The Best Fleece Jacket for Women Review
Which women's fleece jacket is the best? After researching dozens of jackets and testing seven for several months, we've come up with the best ones for a variety of uses. We reviewed a mix of lightweight breathable models as well as some heavier options, and we put them to the test while camping, hiking, climbing, skiing, and even running errands around town. Through our unique side-by-side comparison testing process, we rated how they measured up in several key categories, including how warm we felt in them and if they were breathable or not. Keep reading below to see which ones were our favorites, and what we recommend for some specific applications, such as aerobic activities in cold weather or just for lounging around camp.
Read the full review below >
Analysis and Award Winners
Best Overall Women's Fleece Jacket
Patagonia R1 Hoody - Women's
Hood/collar zips up into balaclava
Not as warm as other contenders
Lacks water/wind resistance
Patagonia keeps making their classic performance fleece even better. The R1 Hoody scored well in almost all of our metrics, particularly when it came to warmth, breathability, layering and ease of movement. The minimalist R1 Hoody doesn't have many stylish qualities or bells and whistles, but this is the layer to have if you partake in heavy-duty cardio activities in cold climates. The hood makes it far more versatile as a mid-layer and it zips into a balaclava that covers your neck and lower face. The interior grid fleece design breathes beautifully and the pullover features thumb loops to keep the sleeves in place. The R1 will move with you, keep you warm and regulate body temperature, even during your most active pursuits.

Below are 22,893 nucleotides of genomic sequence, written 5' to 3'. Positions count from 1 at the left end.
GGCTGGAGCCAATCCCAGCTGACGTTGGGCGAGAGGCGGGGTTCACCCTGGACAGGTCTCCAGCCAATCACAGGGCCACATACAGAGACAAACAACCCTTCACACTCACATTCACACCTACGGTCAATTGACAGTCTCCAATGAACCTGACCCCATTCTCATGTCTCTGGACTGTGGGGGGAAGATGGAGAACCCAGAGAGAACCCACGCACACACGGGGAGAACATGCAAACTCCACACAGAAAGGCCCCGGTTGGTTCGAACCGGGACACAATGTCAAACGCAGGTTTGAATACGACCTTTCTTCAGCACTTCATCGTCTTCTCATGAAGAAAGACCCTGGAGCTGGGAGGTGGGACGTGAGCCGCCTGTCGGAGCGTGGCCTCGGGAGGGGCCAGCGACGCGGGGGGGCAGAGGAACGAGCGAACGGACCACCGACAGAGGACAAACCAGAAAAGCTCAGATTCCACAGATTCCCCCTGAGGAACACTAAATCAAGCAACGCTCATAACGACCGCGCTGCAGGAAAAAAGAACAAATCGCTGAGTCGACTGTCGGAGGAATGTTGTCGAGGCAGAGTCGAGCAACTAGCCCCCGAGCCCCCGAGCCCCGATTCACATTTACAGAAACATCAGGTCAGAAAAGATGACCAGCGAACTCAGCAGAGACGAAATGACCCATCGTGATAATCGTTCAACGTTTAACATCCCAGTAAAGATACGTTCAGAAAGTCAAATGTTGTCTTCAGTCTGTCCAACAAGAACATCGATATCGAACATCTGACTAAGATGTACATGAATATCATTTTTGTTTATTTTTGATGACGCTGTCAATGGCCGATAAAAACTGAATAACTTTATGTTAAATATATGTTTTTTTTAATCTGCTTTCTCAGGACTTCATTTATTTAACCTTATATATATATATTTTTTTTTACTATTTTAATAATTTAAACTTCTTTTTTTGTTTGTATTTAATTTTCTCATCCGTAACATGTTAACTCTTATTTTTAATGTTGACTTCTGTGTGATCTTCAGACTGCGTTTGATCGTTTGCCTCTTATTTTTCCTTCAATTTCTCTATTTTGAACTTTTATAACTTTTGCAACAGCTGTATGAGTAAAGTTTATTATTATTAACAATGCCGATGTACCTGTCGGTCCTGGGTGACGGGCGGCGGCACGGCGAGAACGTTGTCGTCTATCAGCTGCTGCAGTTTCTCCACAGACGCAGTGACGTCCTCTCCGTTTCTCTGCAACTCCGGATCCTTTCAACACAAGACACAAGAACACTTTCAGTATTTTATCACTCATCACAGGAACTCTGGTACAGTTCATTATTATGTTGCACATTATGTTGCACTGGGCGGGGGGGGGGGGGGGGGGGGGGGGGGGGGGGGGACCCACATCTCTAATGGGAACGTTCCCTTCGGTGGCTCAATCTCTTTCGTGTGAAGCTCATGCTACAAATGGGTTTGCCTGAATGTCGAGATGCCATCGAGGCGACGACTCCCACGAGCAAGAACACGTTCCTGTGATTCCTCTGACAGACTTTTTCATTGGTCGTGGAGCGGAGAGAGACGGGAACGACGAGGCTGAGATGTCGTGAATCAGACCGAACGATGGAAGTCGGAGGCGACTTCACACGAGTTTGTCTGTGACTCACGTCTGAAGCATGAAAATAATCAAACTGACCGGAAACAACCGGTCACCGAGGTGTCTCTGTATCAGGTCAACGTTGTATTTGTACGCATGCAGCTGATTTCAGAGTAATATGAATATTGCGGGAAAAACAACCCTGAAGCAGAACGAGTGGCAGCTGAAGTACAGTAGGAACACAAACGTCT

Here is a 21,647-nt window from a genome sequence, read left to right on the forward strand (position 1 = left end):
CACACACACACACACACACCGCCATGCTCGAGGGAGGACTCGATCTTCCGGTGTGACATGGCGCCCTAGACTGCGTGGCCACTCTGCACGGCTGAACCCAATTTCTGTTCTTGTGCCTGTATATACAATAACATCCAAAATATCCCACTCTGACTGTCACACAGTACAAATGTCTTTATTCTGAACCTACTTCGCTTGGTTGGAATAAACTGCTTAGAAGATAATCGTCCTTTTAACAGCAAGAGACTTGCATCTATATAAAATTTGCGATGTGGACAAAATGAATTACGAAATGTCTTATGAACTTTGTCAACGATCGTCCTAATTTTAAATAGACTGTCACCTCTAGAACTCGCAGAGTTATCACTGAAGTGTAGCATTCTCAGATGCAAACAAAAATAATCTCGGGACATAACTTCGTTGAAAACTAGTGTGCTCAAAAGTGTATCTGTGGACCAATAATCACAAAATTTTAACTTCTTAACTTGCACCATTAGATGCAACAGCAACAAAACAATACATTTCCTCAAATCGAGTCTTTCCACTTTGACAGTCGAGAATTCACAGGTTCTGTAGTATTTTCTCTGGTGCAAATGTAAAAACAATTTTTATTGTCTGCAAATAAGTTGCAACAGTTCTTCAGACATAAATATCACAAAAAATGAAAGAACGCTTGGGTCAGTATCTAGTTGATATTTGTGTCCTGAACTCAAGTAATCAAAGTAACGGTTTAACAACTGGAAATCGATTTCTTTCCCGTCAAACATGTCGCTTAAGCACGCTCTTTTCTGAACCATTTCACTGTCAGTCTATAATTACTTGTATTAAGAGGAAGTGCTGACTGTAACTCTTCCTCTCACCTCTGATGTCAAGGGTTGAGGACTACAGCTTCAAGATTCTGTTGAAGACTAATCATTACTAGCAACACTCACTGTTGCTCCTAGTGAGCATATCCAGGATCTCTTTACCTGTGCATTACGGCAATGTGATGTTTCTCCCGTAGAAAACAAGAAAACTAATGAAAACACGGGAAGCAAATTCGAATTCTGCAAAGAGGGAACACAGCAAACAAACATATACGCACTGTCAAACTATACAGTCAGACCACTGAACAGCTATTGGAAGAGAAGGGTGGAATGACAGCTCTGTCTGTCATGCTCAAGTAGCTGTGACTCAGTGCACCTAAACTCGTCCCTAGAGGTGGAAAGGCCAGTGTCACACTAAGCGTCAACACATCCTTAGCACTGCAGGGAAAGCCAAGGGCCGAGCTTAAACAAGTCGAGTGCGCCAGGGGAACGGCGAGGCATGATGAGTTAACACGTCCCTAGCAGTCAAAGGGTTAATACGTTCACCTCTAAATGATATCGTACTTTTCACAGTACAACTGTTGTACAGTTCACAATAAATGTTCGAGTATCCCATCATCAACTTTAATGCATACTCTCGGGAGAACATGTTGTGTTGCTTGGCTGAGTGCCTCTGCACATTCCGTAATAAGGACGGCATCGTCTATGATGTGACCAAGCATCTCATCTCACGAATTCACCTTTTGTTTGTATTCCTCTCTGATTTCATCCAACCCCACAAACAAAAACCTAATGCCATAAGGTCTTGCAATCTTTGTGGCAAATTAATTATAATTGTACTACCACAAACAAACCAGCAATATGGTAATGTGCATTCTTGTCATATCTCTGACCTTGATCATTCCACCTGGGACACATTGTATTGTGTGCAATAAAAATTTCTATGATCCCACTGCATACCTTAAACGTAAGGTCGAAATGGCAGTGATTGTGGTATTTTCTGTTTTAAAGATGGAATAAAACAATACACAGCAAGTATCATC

Read review: Patagonia R1 Hoody - Women's
Best Bang for the Buck
Marmot Flashpoint - Women's
Media slot in sleeve pocket
Not very warm
No hood option
The Marmot Flashpoint is a lightweight model that gets the job done without breaking the bank. It's fairly thin and breathable, which is great for when you are active in cold weather, but it is not very warm overall. We had great success layering with this piece; there's enough room for baselayers underneath, and it layers well under a rain or ski jacket. There are some nice features for the price point, including thumb holes and an arm pocket with a slot for your headphones. And speaking of price, this model retails for under $100, making it almost half the price of some of the more expensive options in this review. All of the new material technology going into apparel these days is great, but sometimes it is nice to have a (relatively) inexpensive layer for getting out in.
Read review: Marmot Flashpoint - Women's
Top Pick for Around Camp
Patagonia Re-Tool Snap-T Pullover - Women's
Not breathable enough for active pursuits
A little bulky if trying to layer or wear under a backpack